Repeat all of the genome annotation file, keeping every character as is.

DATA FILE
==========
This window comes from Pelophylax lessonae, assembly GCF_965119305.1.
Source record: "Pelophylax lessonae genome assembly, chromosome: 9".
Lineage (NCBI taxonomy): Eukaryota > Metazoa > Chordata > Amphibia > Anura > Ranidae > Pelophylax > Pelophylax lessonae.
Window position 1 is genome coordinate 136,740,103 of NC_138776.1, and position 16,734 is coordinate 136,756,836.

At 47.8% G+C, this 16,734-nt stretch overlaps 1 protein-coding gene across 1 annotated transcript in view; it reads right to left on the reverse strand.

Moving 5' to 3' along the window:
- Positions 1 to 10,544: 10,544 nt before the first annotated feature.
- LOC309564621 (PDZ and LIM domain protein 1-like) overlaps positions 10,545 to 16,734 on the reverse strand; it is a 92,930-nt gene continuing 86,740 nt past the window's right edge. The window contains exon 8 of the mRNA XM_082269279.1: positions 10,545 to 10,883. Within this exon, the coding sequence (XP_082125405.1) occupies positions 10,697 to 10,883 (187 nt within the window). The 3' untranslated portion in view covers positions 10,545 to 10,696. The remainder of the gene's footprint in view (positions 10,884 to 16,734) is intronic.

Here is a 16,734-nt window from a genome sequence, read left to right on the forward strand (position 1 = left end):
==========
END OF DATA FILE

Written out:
This window comes from Pelophylax lessonae, assembly GCF_965119305.1.
Source record: "Pelophylax lessonae genome assembly, chromosome: 9".
Lineage (NCBI taxonomy): Eukaryota > Metazoa > Chordata > Amphibia > Anura > Ranidae > Pelophylax > Pelophylax lessonae.
Window position 1 is genome coordinate 136,740,103 of NC_138776.1, and position 16,734 is coordinate 136,756,836.

At 47.8% G+C, this 16,734-nt stretch overlaps 1 protein-coding gene across 1 annotated transcript in view; it reads right to left on the reverse strand.

Moving 5' to 3' along the window:
- Positions 1 to 10,544: 10,544 nt before the first annotated feature.
- LOC309564621 (PDZ and LIM domain protein 1-like) overlaps positions 10,545 to 16,734 on the reverse strand; it is a 92,930-nt gene continuing 86,740 nt past the window's right edge. The window contains exon 8 of the mRNA XM_082269279.1: positions 10,545 to 10,883. Within this exon, the coding sequence (XP_082125405.1) occupies positions 10,697 to 10,883 (187 nt within the window). The 3' untranslated portion in view covers positions 10,545 to 10,696. The remainder of the gene's footprint in view (positions 10,884 to 16,734) is intronic.

Here is a 16,734-nt window from a genome sequence, read left to right on the forward strand (position 1 = left end):